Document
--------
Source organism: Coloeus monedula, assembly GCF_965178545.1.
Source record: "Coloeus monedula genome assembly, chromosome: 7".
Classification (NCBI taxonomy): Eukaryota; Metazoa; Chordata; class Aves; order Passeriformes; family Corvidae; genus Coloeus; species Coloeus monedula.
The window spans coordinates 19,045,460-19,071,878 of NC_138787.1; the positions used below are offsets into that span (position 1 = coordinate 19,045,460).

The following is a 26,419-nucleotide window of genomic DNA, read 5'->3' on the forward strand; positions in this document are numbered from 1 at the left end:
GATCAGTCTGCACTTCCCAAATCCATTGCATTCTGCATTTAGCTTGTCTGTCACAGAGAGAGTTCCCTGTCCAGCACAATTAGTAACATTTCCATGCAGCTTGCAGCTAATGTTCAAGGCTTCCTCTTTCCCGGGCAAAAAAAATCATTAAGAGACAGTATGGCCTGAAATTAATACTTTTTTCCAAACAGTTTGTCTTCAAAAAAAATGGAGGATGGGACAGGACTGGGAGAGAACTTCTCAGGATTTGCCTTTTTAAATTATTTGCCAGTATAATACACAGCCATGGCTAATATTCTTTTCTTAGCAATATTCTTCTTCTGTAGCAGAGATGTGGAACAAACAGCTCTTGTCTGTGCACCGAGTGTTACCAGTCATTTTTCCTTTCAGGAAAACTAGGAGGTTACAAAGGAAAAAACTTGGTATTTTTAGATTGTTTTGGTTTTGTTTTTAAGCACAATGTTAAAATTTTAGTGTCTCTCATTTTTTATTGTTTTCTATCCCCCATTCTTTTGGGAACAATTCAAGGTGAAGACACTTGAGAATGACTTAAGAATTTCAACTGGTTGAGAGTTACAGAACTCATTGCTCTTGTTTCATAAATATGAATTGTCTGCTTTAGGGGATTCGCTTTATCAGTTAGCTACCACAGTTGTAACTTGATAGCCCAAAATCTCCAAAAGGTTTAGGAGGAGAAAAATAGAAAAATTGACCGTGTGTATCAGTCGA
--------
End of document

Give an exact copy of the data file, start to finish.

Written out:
Source organism: Coloeus monedula, assembly GCF_965178545.1.
Source record: "Coloeus monedula genome assembly, chromosome: 7".
Classification (NCBI taxonomy): Eukaryota; Metazoa; Chordata; class Aves; order Passeriformes; family Corvidae; genus Coloeus; species Coloeus monedula.
The window spans coordinates 19,045,460-19,071,878 of NC_138787.1; the positions used below are offsets into that span (position 1 = coordinate 19,045,460).

The following is a 26,419-nucleotide window of genomic DNA, read 5'->3' on the forward strand; positions in this document are numbered from 1 at the left end:
GATCAGTCTGCACTTCCCAAATCCATTGCATTCTGCATTTAGCTTGTCTGTCACAGAGAGAGTTCCCTGTCCAGCACAATTAGTAACATTTCCATGCAGCTTGCAGCTAATGTTCAAGGCTTCCTCTTTCCCGGGCAAAAAAAATCATTAAGAGACAGTATGGCCTGAAATTAATACTTTTTTCCAAACAGTTTGTCTTCAAAAAAAATGGAGGATGGGACAGGACTGGGAGAGAACTTCTCAGGATTTGCCTTTTTAAATTATTTGCCAGTATAATACACAGCCATGGCTAATATTCTTTTCTTAGCAATATTCTTCTTCTGTAGCAGAGATGTGGAACAAACAGCTCTTGTCTGTGCACCGAGTGTTACCAGTCATTTTTCCTTTCAGGAAAACTAGGAGGTTACAAAGGAAAAAACTTGGTATTTTTAGATTGTTTTGGTTTTGTTTTTAAGCACAATGTTAAAATTTTAGTGTCTCTCATTTTTTATTGTTTTCTATCCCCCATTCTTTTGGGAACAATTCAAGGTGAAGACACTTGAGAATGACTTAAGAATTTCAACTGGTTGAGAGTTACAGAACTCATTGCTCTTGTTTCATAAATATGAATTGTCTGCTTTAGGGGATTCGCTTTATCAGTTAGCTACCACAGTTGTAACTTGATAGCCCAAAATCTCCAAAAGGTTTAGGAGGAGAAAAATAGAAAAATTGACCGTGTGTATCAGTCGA